With compact disc sales falling fast, many record labels are trying to hold onto their audience by adding bonus tracks and churning out boxed sets.

John Trickett decided his best bet was just to stop releasing CDs altogether.

Trickett, chairman and chief executive of L.A.-based 5.1 Entertainment Group, is devoting his energy to a new format, the DualDisc, which he sees as the next step in the album's evolution.

"Think of it as CD and a DVD glued together," Trickett said.

DualDisc offers multi-channel, surround-sound audio quality on its CD side, while the DVD side contains music videos, interviews with the artist, behind-the-scenes footage, live performances and "rockumentaries." Priced at $1 to $3 above a standard CD, it's an attempt to keep listeners buying albums in an age when they can simply download songs onto their digital music players.

DualDiscs were first developed in England, and Trickett brought them to the U.S. market in October on the 5.1 Entertainment label. Now he's selling DualDisc production services to the major labels through his 5.1 Production Services division. The albums have to be remixed to fit the multi-channel CD format; and the video, live performance and photo galleries have to be integrated with music for the DVD side. About 3.5 million DualDiscs have been sold to date.

Adoption by the majors has been tentative, but it's had a big impact on 5.1 Entertainment. Three-fourths of the company's revenues now come from its production company, whose clients include Warner Music Group, EMI Group plc, Universal Music Group and Virgin Records.

A few big names have released albums exclusively on DualDisc, and that's helped the format gain some acceptance. When Burbank-based Warner Music reported third-quarter results in August, it showed a 2.2 percent increase in revenues no small feat in an environment where album sales nationwide are down by 7 percent so far this year. Warner Music credited sales of Rob Thomas' new album, "Something to Be," released exclusively on DualDisc, with keeping its album sales above the industry average.

The album by Thomas, the front man for rock group Matchbox 20, debuted at the No. 1 spot on Billboard and has sold more than 911,000 units. "It's still a new thing, but we're excited about it," said Amanda Collins, spokeswoman for Warner Music.

In sampling DualDisc, the music industry is taking cues from the DVD movie experience, where viewers can watch deleted scenes, interviews with the director, and bloopers all bundled in with the movie. "Consumers have come to expect that," Trickett said.

Pricing varies by label, but DualDisc albums typically don't run more than $20. Production costs are higher than for a standard CD, about 70 cents more per disc according to some estimates. But if it gets consumers buying discs again, music executives agree it's worth it. "It's got that extra content and gives a glimpse into the artist's world," Collins said. "Music fans can have an even closer link with their artists."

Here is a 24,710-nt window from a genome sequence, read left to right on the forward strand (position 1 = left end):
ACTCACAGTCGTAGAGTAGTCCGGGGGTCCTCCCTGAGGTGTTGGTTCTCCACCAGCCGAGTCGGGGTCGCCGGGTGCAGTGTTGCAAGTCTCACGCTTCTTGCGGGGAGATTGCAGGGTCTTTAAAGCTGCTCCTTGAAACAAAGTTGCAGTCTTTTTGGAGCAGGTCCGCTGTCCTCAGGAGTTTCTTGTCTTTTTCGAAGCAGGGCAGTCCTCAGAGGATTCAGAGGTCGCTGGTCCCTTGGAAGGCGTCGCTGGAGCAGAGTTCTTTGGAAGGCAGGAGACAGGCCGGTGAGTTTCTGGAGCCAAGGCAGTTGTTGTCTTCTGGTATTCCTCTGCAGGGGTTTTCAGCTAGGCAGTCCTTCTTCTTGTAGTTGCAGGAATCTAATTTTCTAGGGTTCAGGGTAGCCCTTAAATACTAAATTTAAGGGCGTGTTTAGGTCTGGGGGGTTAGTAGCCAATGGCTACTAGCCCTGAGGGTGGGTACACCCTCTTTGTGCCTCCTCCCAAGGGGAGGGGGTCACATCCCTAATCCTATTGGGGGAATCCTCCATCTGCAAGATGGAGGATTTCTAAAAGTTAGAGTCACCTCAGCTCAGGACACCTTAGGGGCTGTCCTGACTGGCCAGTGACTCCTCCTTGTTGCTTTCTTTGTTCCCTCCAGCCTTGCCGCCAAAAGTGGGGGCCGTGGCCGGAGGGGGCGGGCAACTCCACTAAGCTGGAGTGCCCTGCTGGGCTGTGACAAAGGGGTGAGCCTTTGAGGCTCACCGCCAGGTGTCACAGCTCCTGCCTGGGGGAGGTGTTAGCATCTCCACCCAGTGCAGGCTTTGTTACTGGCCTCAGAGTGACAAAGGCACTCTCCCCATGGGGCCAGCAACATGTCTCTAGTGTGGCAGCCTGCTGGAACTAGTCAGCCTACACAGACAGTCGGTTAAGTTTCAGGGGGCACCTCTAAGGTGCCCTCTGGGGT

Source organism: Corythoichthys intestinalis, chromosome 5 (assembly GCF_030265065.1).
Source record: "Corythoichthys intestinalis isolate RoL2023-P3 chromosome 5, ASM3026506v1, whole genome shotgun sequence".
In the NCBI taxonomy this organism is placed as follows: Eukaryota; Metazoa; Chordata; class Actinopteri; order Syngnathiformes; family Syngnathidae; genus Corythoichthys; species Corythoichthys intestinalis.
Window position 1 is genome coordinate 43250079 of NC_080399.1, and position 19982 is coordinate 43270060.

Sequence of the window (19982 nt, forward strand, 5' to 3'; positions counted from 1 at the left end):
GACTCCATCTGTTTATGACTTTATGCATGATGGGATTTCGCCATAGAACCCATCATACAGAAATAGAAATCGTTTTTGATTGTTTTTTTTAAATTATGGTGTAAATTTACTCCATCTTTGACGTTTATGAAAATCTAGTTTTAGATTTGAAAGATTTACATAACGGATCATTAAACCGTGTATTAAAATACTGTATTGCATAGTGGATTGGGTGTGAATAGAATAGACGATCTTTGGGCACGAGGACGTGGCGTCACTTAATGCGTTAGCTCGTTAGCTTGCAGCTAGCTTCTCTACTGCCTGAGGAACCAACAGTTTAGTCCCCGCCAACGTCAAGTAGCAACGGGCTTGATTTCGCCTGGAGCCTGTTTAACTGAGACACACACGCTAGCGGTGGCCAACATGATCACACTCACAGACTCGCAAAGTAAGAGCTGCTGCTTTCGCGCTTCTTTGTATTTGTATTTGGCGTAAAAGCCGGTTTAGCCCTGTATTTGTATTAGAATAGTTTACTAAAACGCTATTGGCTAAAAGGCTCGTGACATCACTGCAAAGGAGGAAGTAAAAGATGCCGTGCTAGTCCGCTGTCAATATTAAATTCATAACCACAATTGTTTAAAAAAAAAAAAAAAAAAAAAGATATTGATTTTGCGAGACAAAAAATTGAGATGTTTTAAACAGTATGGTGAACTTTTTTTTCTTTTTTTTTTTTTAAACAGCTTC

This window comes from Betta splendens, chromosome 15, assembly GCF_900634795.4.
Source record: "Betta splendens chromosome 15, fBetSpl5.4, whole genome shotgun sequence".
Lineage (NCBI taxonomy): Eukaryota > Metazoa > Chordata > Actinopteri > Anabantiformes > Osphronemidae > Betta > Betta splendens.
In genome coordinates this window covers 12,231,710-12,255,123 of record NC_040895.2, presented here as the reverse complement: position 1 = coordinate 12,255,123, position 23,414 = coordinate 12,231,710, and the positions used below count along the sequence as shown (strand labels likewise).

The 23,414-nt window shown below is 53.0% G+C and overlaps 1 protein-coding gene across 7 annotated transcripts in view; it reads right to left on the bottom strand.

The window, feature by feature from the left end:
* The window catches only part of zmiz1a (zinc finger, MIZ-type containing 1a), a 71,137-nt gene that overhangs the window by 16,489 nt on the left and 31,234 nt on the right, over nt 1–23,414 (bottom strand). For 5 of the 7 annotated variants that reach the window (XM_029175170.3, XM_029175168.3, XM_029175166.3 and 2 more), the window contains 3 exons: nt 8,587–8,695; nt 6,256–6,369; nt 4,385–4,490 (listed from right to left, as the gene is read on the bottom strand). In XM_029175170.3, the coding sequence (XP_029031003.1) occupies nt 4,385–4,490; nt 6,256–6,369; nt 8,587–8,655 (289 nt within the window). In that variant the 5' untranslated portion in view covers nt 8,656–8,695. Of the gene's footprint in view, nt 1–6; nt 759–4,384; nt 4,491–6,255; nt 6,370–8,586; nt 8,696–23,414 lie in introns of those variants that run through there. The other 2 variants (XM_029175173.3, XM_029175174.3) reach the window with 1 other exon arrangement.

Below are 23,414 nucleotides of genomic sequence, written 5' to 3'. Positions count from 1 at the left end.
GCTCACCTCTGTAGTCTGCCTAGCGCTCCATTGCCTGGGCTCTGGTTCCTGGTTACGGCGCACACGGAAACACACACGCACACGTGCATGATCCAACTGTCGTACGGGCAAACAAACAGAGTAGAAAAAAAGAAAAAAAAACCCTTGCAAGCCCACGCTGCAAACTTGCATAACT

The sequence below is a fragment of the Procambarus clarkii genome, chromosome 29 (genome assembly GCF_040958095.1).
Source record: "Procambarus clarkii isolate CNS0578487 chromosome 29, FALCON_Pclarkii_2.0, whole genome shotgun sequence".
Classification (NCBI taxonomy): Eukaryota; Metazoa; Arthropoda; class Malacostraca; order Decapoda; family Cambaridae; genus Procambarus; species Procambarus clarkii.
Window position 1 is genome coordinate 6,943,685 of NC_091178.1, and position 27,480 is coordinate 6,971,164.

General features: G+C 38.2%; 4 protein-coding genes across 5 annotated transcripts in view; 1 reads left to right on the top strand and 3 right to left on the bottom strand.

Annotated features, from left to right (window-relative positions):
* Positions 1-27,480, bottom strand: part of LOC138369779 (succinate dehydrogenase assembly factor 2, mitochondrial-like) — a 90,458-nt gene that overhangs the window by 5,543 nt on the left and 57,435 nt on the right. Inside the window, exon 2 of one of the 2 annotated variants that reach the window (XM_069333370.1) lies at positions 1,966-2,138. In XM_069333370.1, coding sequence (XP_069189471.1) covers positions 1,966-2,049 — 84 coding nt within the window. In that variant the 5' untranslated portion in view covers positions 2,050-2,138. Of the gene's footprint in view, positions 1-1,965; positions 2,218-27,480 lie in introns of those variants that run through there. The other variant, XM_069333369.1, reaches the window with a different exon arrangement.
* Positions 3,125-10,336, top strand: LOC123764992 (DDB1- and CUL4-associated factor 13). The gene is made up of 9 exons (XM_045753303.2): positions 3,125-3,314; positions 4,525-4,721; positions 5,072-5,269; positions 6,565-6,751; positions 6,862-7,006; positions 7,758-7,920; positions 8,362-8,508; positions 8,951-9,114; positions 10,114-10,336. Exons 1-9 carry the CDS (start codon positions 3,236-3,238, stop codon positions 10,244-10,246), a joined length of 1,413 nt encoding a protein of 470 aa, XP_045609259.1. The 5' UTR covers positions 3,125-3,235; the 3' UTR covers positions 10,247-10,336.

Some labels are using the format to breathe new life into old favorites. Warner's Rhino Records label released the Grateful Dead's 1970 "American Beauty" on DualDisc last year, including interviews with band members Bob Weir and Mickey Hart. Columbia Legacy Records, part of Sony Music Entertainment, released Miles Davis's "Kind of Blue" on DualDisc, which included a 20-minute documentary about the making of the 1959 album.

Videos and "rockumentaries" aren't just for the MTV generation: Classical releases include the Utah Symphony Orchestra's Mahler series, which includes interviews with orchestra members.

The music side of DualDiscs will theoretically play in any sound system, even a car CD player. But because they are recorded in surround-sound, they are at their best on up to six speakers in a surround-sound system. Web sites have registered some complaints that the discs can be finicky, and the package comes with a sticker-warning that it may not work in all players.

Putting together the discs is another challenge. Often, video footage for the DVD side is supplied by the artist, but sometimes it's up to Trickett and his staff to fish around for photos and old footage.

Still, it's made artists and record companies more aware of visual opportunities to connect with the fans.

Some artists now have a professional video crew in the studio with them when they're producing an album. Of course, it's still important to remain in the background around rock stars. "You don't want to interfere with the creative process, but most artists like it," Trickett said.

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